Open Access Original Research Article

Partially Purified 3-Mercaptopyruvate Sulphurtransferase Obtained from the Intestine of Cane Rat (Thryonomys swinderianus) as a Detoxifier of Cyanide

A. A. Sanni, O. M. Ige, G. B. Olagunju, B. A. Olukade

Asian Journal of Biochemistry, Genetics and Molecular Biology, Page 1-9
DOI: 10.9734/ajbgmb/2020/v6i230146

Cane rat (Thryonomys swinderianus) is an herbivorous animal which feeds on plant materials, including cassavas that are known to contain cyanogenic glycosides. Cyanide or cyanogenic glycosides are known to be toxic for animal consumption. Therefore, Cane rat must have an inherent mechanism for detoxifying cyanide to be able to survive on its food. Previous works on 3MST have been done on several tissues of cane rats other than the intestine. In this work, we characterized and explored a partially purified 3MST (cyanide detoxifying enzyme) from the intestine of a cane rat for a possible therapeutic source against cyanide poisoning in other mammals that are susceptible to the toxin. 3MST from the intestine of T. swinderianus had a yield of 10.3% with specific activity of 0.21Umg-. The Km and Vmax values of the 3-MST were determined to be 40 mm and 0.20µmol/ml/min respectively for KCN (Potassium Cyanide); also 33.3 mm and 0.15 µmol/ml/min for mercaptoethanol. 3-MST presents in the intestine of T. swinderianus plays a significant role in detoxification of cyanogenic compounds, which makes it an effective target for cyanide poisoning therapy.

Open Access Original Research Article

Comparative Study of Ethanolic Wild African Nutmeg (Pycnanthus angolensis (Welw.) Stem Bark Extract Potentials and Selected Conventional Toothpaste against Hidden Resident Mouth Cavity Microfora

mouth cavity microfora., Teniola Temitayo Mary

Asian Journal of Biochemistry, Genetics and Molecular Biology, Page 10-36
DOI: 10.9734/ajbgmb/2020/v6i230147

The aim of the study is to evaluate and compare the antibacterial activity of ethanolic stem extract of (Wild African nutmeg) Pycnanthus angolensis (Welw.) and some commercially available toothpaste against bacteria isolated from the hidden resident mouth cavity microfora. Bacteria were isolated from swabs of apparently healthy individuals and were identified using Staining procedure biochemical tests and the use of Bergey’s manual of bacteria identification  The assay for antibacterial activity of Pycnanthus angolensis stem bark extract and the four toothpastes were determined using agar well diffusion method. The Gram positive bacteria isolated were Streptococcus sangus, Streptococcus ratti, Stomatococcus mucilaginous., Peptostreptococcus  sp., and Streptococcus mutans and the Gram negative bacteria were Veillonella atypical, Veillonella parvula, Veillonella dispar and Acidiaminococcus sp. Oral B toothpaste showed maximum efficacy of inhibition with inhibition zone diameter as wide as 20 mm at 100 mg/ml. Percentage frequency distribution of antibacterial activity of conventional toothpaste (Close-up) against hidden resident mouth cavity microfora depicts Acidaminococcus sp.13%, Veillonella parvula (10%), Veillonella dispar (12%), Peptostreptococcus  sp.(12%), Stomatococcus mucilaginous.(9%), Streptococcus ratti (13%), Veillonella atypical (11%), Streptococcus sangus (9%) and Streptococcus mutans (11%), Percentage frequency distribution of antibacterial activity of conventional toothpaste (Oral B toothpaste) against hidden resident mouth cavity microfora reveals Acidaminococcus sp.(11%,) Veillonella dispar (11%), Veillonella parvula (10%), Peptostreptococcus sp. (12%), Stomatococcus mucilaginous.(15%), Streptococcus ratti (11%), Veillonella atypical (8%), Streptococcus sangus (10%),  and Streptococcus mutans (12%), Percentage frequency distribution  of antibacterial activity of conventional toothpaste (MyMy toothpaste) against hidden resident mouth cavity microfora depicts Acidaminococcus sp.(12%), Veillonella dispar (9%), Veillonella parvula (8%), Peptostreptococcus sp.(10%), Stomatococcus mucilaginous.(16%), Streptococcus ratti (9%), Veillonella atypical (15%),Streptococcus sangus (9%) and Streptococcus mutans (12%), Percentage frequency distribution of antibacterial activity of conventional toothpaste (Olive toothpaste) against hidden resident mouth cavity microfora shows Acidaminococcus sp.(9%), Veillonella dispar (10%), Veillonella parvula (10%), Peptostreptococcus sp.(12%), Stomatococcus mucilaginous.(13%), Streptococcus ratti (10%) ,Veillonella atypical (17%), Streptococcus sangus (7%),  and Streptococcus mutans (12%). Pycnanthus Angolensis stem bark extract inhibited the growth of the oral bacterial isolates with of zones of inhibition diameter ranging from 6 mm to 17 mm at a concentration of 100mg/ml. Secondary metabolite (Phytochemical) screening shows the presence of flavonoids, tannins, saponins, alkaloids, reducing sugars, steroid, phenol, terpenoid, pyrrolozidine alkaloid, glycoside and cardiac glycoside with glycoside and terpenoid most present. However, anthraquinones and volatile oil were absent. With menial antibacterial activity, P. angolensis can be use in the formulation of herbal toothpaste. It should be advocated that Pycnanthus angolensis should be added to our convention toothpaste to improve the functional ingredient of the toothpaste and Plant-based traditional knowledge has become a recognized tool in search for new sources of drugs. It is clear that the use of these herbal plants can offer a platform for further research.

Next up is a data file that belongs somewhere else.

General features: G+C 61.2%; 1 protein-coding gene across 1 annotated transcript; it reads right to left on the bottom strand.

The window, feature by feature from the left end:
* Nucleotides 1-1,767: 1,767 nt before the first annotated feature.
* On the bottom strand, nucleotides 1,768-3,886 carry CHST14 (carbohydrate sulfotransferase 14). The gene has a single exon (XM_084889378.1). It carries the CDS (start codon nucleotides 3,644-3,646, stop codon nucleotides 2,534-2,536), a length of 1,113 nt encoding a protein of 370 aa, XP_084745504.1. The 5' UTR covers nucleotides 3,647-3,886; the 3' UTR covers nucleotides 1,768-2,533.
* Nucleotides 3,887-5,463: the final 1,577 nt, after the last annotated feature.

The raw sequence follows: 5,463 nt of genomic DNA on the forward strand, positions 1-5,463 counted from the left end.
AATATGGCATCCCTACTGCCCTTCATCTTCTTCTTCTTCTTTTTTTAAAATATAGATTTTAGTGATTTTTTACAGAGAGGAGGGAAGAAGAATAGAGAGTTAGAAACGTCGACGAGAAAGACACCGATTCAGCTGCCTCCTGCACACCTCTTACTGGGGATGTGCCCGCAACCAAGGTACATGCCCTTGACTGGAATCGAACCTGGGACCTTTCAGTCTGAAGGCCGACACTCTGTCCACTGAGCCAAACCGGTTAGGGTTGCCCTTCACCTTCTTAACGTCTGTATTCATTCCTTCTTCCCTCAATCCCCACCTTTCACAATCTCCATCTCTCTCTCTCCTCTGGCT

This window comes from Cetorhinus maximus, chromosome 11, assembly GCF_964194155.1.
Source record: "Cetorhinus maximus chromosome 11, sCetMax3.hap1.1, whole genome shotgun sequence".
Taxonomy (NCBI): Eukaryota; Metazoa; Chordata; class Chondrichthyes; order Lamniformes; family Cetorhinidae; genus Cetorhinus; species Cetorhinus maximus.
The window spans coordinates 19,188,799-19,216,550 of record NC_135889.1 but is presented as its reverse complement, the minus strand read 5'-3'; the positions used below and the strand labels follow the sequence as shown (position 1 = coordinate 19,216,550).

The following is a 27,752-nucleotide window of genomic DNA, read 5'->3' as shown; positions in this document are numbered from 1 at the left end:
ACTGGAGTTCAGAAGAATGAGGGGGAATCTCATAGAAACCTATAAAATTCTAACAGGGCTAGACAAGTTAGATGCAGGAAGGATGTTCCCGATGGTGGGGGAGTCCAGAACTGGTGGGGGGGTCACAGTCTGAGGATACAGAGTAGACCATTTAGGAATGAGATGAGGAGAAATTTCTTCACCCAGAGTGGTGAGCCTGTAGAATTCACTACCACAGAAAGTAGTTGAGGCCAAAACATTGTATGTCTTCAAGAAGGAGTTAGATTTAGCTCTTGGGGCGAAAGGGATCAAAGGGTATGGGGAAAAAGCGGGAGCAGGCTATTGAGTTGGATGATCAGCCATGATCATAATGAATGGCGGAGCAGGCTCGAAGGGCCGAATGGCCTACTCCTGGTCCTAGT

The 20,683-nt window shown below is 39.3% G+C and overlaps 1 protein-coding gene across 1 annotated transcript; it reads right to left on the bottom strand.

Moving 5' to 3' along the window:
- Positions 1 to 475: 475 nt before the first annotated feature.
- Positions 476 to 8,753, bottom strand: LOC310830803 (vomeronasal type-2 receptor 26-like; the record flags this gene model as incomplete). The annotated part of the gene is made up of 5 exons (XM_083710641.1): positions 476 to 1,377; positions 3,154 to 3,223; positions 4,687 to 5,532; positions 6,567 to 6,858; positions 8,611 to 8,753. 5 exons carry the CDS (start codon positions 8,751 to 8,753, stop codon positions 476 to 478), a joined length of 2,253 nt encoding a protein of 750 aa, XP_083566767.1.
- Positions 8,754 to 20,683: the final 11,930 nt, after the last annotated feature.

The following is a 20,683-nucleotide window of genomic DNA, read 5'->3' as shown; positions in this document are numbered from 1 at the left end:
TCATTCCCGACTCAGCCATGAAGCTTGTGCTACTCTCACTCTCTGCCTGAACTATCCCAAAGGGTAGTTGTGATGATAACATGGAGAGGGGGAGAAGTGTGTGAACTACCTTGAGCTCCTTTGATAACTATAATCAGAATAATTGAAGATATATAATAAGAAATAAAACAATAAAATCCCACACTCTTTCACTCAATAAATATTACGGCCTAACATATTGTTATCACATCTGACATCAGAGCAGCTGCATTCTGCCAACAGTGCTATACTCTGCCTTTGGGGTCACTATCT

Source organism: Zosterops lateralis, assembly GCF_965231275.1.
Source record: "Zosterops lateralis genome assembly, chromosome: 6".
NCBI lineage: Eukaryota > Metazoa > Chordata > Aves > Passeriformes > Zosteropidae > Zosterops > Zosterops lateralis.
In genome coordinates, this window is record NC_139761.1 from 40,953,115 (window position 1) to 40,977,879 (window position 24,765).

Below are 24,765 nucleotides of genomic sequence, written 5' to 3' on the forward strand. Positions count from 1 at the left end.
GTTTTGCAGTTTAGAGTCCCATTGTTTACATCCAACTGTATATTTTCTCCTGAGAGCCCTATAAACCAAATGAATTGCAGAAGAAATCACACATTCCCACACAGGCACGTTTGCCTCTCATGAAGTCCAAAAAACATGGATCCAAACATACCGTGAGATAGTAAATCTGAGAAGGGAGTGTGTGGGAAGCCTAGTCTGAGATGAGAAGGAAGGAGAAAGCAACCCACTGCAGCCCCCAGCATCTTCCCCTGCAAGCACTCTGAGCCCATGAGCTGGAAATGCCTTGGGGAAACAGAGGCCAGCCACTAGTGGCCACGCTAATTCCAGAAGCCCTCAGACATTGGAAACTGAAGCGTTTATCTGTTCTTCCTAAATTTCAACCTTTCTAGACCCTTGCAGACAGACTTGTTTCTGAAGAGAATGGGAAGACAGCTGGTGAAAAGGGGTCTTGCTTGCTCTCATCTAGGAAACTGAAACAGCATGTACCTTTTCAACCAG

Open Access Original Research Article

Phenotypic and Genotypic Identification and Antifungal Susceptibility of Some Fungi Isolated from Tympanotonus fuscatus var. radula

Asemota Uwem Kelly, Obiekezie Smart Obuneme, Makut Makwin Danladi, Jubril Egwu Owuna

Asian Journal of Biochemistry, Genetics and Molecular Biology, Page 37-45